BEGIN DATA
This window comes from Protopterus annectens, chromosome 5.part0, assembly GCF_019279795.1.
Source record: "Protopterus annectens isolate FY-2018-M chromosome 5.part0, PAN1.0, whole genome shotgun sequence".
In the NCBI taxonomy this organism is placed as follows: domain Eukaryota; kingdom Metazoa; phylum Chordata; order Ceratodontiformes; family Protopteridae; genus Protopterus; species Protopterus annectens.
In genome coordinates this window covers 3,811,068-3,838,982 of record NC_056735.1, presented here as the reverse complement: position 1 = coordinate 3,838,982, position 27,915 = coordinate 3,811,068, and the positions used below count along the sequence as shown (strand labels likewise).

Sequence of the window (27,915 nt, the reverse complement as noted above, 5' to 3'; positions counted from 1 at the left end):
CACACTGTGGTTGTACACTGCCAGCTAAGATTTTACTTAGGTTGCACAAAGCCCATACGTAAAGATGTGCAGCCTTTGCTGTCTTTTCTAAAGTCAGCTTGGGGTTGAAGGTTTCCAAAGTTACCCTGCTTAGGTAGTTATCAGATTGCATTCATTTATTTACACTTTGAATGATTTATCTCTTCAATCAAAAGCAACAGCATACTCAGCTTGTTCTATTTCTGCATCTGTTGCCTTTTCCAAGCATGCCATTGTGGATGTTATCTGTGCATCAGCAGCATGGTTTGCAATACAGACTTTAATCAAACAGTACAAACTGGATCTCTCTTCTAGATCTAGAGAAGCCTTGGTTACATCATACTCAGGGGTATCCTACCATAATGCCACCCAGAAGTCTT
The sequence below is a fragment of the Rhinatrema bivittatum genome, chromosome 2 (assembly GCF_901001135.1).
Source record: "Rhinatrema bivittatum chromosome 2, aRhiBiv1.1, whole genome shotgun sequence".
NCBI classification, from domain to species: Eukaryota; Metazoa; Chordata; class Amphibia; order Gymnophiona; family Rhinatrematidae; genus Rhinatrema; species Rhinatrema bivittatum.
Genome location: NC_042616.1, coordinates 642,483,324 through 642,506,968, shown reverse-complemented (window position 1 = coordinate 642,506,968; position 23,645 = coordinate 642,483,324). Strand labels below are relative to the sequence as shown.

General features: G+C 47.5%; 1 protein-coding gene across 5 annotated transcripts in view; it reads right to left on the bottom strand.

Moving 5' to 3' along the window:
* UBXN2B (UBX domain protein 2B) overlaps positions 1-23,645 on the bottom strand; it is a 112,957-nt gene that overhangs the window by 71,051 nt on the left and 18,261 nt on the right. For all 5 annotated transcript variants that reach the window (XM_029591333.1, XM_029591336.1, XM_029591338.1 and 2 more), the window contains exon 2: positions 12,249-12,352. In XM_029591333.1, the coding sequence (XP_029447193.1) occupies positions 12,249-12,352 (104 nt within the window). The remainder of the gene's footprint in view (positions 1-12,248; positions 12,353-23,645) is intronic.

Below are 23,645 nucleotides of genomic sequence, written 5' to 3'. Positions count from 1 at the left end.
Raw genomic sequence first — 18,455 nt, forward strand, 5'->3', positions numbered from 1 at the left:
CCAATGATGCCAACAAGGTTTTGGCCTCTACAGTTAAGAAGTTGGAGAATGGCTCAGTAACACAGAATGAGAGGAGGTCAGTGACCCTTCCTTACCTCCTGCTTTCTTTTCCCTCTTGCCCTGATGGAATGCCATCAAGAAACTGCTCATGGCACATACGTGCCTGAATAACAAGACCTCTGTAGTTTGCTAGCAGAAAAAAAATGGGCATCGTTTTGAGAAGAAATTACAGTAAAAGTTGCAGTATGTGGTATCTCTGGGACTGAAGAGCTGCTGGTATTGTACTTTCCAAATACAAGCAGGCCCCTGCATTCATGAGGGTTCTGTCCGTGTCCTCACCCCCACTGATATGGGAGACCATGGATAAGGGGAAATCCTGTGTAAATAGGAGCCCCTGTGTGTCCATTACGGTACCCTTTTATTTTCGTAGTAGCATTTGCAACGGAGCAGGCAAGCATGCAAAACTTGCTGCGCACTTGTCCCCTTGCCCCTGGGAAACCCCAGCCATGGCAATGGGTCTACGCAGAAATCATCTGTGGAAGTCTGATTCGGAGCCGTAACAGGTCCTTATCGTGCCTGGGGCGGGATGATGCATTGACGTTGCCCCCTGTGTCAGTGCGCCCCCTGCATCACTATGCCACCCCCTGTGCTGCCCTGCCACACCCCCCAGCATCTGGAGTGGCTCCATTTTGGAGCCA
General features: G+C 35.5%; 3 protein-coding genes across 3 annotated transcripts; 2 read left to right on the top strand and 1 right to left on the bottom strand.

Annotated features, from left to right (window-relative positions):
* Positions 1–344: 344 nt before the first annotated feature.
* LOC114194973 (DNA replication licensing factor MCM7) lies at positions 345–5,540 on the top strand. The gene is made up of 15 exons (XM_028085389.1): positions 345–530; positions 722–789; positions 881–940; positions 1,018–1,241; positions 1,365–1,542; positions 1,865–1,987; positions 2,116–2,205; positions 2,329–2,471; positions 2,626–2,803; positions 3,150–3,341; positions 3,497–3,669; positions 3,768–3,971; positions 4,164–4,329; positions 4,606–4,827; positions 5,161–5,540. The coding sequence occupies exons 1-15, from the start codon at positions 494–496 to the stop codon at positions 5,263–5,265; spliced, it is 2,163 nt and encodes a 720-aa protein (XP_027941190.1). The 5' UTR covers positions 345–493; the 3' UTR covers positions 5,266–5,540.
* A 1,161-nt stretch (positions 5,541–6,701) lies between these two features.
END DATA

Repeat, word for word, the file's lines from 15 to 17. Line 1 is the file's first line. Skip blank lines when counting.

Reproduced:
Raw genomic sequence first — 18,455 nt, forward strand, 5'->3', positions numbered from 1 at the left:
CCAATGATGCCAACAAGGTTTTGGCCTCTACAGTTAAGAAGTTGGAGAATGGCTCAGTAACACAGAATGAGAGGAGGTCAGTGACCCTTCCTTACCTCCTGCTTTCTTTTCCCTCTTGCCCTGATGGAATGCCATCAAGAAACTGCTCATGGCACATACGTGCCTGAATAACAAGACCTCTGTAGTTTGCTAGCAGAAAAAAAATGGGCATCGTTTTGAGAAGAAATTACAGTAAAAGTTGCAGTATGTGGTATCTCTGGGACTGAAGAGCTGCTGGTATTGTACTTTCCAAATACAAGCAGGCCCCTGCATTCATGAGGGTTCTGTCCGTGTCCTCACCCCCACTGATATGGGAGACCATGGATAAGGGGAAATCCTGTGTAAATAGGAGCCCCTGTGTGTCCATTACGGTACCCTTTTATTTTCGTAGTAGCATTTGCAACGGAGCAGGCAAGCATGCAAAACTTGCTGCGCACTTGTCCCCTTGCCCCTGGGAAACCCCAGCCATGGCAATGGGTCTACGCAGAAATCATCTGTGGAAGTCTGATTCGGAGCCGTAACAGGTCCTTATCGTGCCTGGGGCGGGATGATGCATTGACGTTGCCCCCTGTGTCAGTGCGCCCCCTGCATCACTATGCCACCCCCTGTGCTGCCCTGCCACACCCCCCAGCATCTGGAGTGGCTCCATTTTGGAGCCA
General features: G+C 35.5%; 3 protein-coding genes across 3 annotated transcripts; 2 read left to right on the top strand and 1 right to left on the bottom strand.